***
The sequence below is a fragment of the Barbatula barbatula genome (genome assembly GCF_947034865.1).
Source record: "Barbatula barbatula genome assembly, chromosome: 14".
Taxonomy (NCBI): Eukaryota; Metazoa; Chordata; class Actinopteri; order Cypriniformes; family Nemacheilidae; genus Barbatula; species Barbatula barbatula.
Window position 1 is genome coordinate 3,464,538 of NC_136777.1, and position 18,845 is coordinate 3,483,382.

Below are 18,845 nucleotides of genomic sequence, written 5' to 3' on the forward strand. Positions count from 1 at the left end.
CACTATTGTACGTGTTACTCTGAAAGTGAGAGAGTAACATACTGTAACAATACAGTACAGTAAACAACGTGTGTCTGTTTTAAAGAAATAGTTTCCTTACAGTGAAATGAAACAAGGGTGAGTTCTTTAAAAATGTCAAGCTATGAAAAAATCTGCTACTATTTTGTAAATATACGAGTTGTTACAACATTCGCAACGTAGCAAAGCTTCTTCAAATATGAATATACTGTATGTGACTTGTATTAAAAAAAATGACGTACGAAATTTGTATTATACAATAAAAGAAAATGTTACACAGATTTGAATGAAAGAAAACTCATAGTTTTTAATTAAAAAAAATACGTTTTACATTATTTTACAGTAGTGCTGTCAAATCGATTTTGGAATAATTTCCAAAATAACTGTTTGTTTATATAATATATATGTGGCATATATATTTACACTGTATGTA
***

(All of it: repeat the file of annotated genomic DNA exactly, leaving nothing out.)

The sequence below is a fragment of the Barbatula barbatula genome (genome assembly GCF_947034865.1).
Source record: "Barbatula barbatula genome assembly, chromosome: 14".
Taxonomy (NCBI): Eukaryota; Metazoa; Chordata; class Actinopteri; order Cypriniformes; family Nemacheilidae; genus Barbatula; species Barbatula barbatula.
Window position 1 is genome coordinate 3,464,538 of NC_136777.1, and position 18,845 is coordinate 3,483,382.

Below are 18,845 nucleotides of genomic sequence, written 5' to 3' on the forward strand. Positions count from 1 at the left end.
CACTATTGTACGTGTTACTCTGAAAGTGAGAGAGTAACATACTGTAACAATACAGTACAGTAAACAACGTGTGTCTGTTTTAAAGAAATAGTTTCCTTACAGTGAAATGAAACAAGGGTGAGTTCTTTAAAAATGTCAAGCTATGAAAAAATCTGCTACTATTTTGTAAATATACGAGTTGTTACAACATTCGCAACGTAGCAAAGCTTCTTCAAATATGAATATACTGTATGTGACTTGTATTAAAAAAAATGACGTACGAAATTTGTATTATACAATAAAAGAAAATGTTACACAGATTTGAATGAAAGAAAACTCATAGTTTTTAATTAAAAAAAATACGTTTTACATTATTTTACAGTAGTGCTGTCAAATCGATTTTGGAATAATTTCCAAAATAACTGTTTGTTTATATAATATATATGTGGCATATATATTTACACTGTATGTA